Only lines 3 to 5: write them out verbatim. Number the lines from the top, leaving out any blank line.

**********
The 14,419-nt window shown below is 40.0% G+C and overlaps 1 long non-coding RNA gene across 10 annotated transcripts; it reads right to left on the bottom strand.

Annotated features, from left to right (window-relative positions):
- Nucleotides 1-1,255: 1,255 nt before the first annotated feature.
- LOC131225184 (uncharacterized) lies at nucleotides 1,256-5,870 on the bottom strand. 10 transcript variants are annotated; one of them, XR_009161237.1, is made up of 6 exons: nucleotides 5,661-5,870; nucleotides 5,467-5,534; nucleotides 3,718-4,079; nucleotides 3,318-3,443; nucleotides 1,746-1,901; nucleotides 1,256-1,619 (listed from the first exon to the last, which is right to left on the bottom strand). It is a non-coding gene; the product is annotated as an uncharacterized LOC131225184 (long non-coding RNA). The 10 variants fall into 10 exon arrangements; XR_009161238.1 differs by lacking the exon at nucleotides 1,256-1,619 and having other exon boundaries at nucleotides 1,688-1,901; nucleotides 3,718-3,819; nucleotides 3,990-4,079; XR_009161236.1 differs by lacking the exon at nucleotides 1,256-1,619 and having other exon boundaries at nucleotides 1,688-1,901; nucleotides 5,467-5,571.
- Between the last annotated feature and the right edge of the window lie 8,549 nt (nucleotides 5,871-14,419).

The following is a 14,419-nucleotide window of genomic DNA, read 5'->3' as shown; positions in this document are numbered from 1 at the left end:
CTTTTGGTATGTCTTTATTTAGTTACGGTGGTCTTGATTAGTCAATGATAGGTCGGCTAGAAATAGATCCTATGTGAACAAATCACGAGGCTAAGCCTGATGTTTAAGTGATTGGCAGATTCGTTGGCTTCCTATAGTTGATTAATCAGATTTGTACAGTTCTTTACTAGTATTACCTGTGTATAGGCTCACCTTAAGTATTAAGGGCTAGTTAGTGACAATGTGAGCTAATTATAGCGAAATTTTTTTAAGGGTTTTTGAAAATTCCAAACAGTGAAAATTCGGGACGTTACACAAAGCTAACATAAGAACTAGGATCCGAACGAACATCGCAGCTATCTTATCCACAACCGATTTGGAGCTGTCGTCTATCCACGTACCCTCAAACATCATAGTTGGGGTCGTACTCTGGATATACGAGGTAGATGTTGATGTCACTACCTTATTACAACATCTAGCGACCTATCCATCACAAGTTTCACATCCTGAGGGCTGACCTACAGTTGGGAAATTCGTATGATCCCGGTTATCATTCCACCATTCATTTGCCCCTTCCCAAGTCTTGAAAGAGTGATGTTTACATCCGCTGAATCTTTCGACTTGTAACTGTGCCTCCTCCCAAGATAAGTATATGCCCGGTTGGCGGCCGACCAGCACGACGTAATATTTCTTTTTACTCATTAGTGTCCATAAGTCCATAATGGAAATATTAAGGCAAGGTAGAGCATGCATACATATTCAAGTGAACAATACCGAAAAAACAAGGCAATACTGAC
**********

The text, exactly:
- Nucleotides 1-1,255: 1,255 nt before the first annotated feature.
- LOC131225184 (uncharacterized) lies at nucleotides 1,256-5,870 on the bottom strand. 10 transcript variants are annotated; one of them, XR_009161237.1, is made up of 6 exons: nucleotides 5,661-5,870; nucleotides 5,467-5,534; nucleotides 3,718-4,079; nucleotides 3,318-3,443; nucleotides 1,746-1,901; nucleotides 1,256-1,619 (listed from the first exon to the last, which is right to left on the bottom strand). It is a non-coding gene; the product is annotated as an uncharacterized LOC131225184 (long non-coding RNA). The 10 variants fall into 10 exon arrangements; XR_009161238.1 differs by lacking the exon at nucleotides 1,256-1,619 and having other exon boundaries at nucleotides 1,688-1,901; nucleotides 3,718-3,819; nucleotides 3,990-4,079; XR_009161236.1 differs by lacking the exon at nucleotides 1,256-1,619 and having other exon boundaries at nucleotides 1,688-1,901; nucleotides 5,467-5,571.
- Between the last annotated feature and the right edge of the window lie 8,549 nt (nucleotides 5,871-14,419).